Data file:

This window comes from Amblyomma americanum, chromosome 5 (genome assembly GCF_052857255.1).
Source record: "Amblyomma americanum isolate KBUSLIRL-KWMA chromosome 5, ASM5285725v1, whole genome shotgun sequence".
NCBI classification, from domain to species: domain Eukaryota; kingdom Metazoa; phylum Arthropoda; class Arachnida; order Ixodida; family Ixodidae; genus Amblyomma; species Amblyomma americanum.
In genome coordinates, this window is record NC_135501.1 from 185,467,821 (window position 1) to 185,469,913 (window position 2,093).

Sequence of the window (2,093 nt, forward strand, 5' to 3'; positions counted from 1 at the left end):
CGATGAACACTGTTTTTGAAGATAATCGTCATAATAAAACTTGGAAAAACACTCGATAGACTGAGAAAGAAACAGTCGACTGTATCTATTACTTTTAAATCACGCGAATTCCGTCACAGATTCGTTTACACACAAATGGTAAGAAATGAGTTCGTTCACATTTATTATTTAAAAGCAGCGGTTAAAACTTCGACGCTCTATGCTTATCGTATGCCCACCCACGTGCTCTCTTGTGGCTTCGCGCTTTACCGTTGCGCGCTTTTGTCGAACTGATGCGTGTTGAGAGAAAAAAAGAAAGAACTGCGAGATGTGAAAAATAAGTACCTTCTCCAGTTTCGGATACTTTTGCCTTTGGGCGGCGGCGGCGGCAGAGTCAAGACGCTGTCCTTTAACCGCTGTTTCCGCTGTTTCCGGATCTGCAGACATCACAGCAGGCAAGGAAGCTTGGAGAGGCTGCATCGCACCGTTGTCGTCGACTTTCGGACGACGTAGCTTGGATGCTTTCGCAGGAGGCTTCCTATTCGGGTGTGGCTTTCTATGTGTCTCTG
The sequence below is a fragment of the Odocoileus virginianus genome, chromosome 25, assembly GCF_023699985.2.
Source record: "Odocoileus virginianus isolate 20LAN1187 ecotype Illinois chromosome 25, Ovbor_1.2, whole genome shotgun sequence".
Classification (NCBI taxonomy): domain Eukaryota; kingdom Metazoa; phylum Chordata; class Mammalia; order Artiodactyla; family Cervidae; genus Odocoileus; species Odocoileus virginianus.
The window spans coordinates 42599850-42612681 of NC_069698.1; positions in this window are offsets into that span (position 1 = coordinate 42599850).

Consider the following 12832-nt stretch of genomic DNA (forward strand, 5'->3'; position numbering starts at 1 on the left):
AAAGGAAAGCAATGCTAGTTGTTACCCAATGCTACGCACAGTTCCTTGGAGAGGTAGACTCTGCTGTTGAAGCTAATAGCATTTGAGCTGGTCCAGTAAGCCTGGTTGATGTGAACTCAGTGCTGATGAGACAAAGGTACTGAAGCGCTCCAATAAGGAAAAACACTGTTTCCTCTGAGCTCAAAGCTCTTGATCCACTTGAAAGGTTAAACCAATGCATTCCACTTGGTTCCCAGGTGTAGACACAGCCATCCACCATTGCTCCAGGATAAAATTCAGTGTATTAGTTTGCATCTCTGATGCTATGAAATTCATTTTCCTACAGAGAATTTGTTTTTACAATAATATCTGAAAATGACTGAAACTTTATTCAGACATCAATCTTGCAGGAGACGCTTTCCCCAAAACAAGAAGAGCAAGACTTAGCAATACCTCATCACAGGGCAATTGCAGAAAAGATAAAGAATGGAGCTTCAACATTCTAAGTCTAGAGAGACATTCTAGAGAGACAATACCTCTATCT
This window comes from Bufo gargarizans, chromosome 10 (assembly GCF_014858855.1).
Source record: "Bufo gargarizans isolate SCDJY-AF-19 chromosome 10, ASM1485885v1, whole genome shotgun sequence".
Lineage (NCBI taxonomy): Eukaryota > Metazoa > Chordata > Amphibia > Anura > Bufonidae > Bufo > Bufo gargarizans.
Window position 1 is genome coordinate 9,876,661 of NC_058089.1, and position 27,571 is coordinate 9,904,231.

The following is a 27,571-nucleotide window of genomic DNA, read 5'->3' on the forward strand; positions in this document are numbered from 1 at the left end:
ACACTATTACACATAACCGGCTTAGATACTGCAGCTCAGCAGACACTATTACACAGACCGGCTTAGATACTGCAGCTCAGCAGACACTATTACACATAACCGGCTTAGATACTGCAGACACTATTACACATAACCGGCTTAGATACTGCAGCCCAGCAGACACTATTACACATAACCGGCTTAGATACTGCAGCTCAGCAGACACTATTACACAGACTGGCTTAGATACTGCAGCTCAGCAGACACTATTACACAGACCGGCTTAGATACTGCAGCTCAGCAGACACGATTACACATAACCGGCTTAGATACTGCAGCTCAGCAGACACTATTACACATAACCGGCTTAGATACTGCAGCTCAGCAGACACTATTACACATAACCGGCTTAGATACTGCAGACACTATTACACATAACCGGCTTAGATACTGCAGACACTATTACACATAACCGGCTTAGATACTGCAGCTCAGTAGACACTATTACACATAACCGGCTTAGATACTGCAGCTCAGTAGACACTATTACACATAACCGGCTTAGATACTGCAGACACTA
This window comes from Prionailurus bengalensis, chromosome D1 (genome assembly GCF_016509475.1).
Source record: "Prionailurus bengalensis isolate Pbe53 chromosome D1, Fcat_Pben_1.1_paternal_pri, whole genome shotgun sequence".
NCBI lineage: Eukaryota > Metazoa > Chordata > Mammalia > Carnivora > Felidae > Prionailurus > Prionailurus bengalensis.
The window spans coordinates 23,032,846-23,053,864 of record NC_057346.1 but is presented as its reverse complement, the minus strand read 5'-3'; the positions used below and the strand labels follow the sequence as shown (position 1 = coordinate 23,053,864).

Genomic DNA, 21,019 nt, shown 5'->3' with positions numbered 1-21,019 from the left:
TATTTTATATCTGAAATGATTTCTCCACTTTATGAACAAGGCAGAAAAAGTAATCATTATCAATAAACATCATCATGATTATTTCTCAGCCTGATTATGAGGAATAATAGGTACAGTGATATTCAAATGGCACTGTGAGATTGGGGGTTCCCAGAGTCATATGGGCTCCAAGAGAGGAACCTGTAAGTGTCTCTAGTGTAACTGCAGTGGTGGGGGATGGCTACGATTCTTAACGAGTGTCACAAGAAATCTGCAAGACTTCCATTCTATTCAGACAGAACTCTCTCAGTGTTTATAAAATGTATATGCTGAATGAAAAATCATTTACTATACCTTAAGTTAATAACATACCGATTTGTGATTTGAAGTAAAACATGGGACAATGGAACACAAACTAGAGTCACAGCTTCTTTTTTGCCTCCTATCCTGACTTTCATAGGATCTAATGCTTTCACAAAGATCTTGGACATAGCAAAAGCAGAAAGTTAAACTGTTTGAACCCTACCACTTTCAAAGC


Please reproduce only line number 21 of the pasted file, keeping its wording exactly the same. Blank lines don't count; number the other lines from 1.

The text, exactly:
NCBI lineage: Eukaryota > Metazoa > Chordata > Mammalia > Carnivora > Felidae > Prionailurus > Prionailurus bengalensis.